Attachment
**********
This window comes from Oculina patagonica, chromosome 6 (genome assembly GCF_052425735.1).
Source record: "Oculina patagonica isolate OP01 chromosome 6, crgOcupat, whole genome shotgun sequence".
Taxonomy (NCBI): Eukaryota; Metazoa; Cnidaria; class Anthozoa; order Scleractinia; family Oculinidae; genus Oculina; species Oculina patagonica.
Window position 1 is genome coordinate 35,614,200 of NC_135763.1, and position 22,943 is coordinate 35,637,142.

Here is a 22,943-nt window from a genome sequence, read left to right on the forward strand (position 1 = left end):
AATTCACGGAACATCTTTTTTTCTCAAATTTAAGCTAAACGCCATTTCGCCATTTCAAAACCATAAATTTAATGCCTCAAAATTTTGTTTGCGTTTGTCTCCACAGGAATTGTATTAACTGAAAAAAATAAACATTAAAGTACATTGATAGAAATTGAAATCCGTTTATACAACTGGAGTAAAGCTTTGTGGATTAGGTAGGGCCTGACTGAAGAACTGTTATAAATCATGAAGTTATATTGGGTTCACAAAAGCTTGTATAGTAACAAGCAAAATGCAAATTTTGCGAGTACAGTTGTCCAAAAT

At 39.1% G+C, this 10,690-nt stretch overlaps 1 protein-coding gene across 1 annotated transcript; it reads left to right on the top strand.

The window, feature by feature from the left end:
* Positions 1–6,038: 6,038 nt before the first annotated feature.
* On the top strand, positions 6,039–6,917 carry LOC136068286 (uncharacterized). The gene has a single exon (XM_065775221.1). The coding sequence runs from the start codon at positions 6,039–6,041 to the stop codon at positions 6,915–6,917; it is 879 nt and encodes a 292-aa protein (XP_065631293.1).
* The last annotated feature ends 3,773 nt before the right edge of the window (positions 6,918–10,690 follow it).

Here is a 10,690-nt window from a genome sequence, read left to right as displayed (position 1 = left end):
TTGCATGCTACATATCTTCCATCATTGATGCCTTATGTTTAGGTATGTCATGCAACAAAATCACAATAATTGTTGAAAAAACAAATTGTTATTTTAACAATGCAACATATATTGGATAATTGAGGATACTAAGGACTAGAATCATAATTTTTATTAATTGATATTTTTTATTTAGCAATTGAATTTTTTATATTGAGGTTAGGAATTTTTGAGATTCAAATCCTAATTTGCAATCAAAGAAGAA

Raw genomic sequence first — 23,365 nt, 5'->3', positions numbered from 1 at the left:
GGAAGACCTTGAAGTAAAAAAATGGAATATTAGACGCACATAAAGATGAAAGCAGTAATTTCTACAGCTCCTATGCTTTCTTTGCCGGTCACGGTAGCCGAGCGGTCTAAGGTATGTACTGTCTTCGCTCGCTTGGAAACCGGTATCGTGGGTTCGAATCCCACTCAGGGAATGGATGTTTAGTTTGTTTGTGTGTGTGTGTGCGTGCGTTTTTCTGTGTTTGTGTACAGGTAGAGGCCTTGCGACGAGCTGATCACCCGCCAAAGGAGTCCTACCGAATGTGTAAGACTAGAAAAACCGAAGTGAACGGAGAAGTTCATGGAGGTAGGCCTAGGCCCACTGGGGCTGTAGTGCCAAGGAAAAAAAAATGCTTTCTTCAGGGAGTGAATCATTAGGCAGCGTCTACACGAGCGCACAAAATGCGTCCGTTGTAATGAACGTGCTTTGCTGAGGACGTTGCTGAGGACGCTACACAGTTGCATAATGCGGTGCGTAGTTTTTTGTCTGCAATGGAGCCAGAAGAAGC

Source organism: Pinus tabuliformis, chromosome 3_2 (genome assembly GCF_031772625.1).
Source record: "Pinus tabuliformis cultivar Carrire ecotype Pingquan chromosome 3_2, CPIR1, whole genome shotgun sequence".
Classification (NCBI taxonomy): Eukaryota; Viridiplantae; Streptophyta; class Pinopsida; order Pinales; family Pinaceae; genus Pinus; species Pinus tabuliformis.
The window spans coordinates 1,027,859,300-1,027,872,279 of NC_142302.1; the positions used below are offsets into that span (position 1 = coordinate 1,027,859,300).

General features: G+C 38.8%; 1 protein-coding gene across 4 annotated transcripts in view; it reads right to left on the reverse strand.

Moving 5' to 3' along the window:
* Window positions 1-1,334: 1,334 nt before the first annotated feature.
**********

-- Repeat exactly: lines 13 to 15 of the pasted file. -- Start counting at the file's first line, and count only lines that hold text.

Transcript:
TTGCATGCTACATATCTTCCATCATTGATGCCTTATGTTTAGGTATGTCATGCAACAAAATCACAATAATTGTTGAAAAAACAAATTGTTATTTTAACAATGCAACATATATTGGATAATTGAGGATACTAAGGACTAGAATCATAATTTTTATTAATTGATATTTTTTATTTAGCAATTGAATTTTTTATATTGAGGTTAGGAATTTTTGAGATTCAAATCCTAATTTGCAATCAAAGAAGAA

Raw genomic sequence first — 23,365 nt, 5'->3', positions numbered from 1 at the left:
GGAAGACCTTGAAGTAAAAAAATGGAATATTAGACGCACATAAAGATGAAAGCAGTAATTTCTACAGCTCCTATGCTTTCTTTGCCGGTCACGGTAGCCGAGCGGTCTAAGGTATGTACTGTCTTCGCTCGCTTGGAAACCGGTATCGTGGGTTCGAATCCCACTCAGGGAATGGATGTTTAGTTTGTTTGTGTGTGTGTGTGCGTGCGTTTTTCTGTGTTTGTGTACAGGTAGAGGCCTTGCGACGAGCTGATCACCCGCCAAAGGAGTCCTACCGAATGTGTAAGACTAGAAAAACCGAAGTGAACGGAGAAGTTCATGGAGGTAGGCCTAGGCCCACTGGGGCTGTAGTGCCAAGGAAAAAAAAATGCTTTCTTCAGGGAGTGAATCATTAGGCAGCGTCTACACGAGCGCACAAAATGCGTCCGTTGTAATGAACGTGCTTTGCTGAGGACGTTGCTGAGGACGCTACACAGTTGCATAATGCGGTGCGTAGTTTTTTGTCTGCAATGGAGCCAGAAGAAGC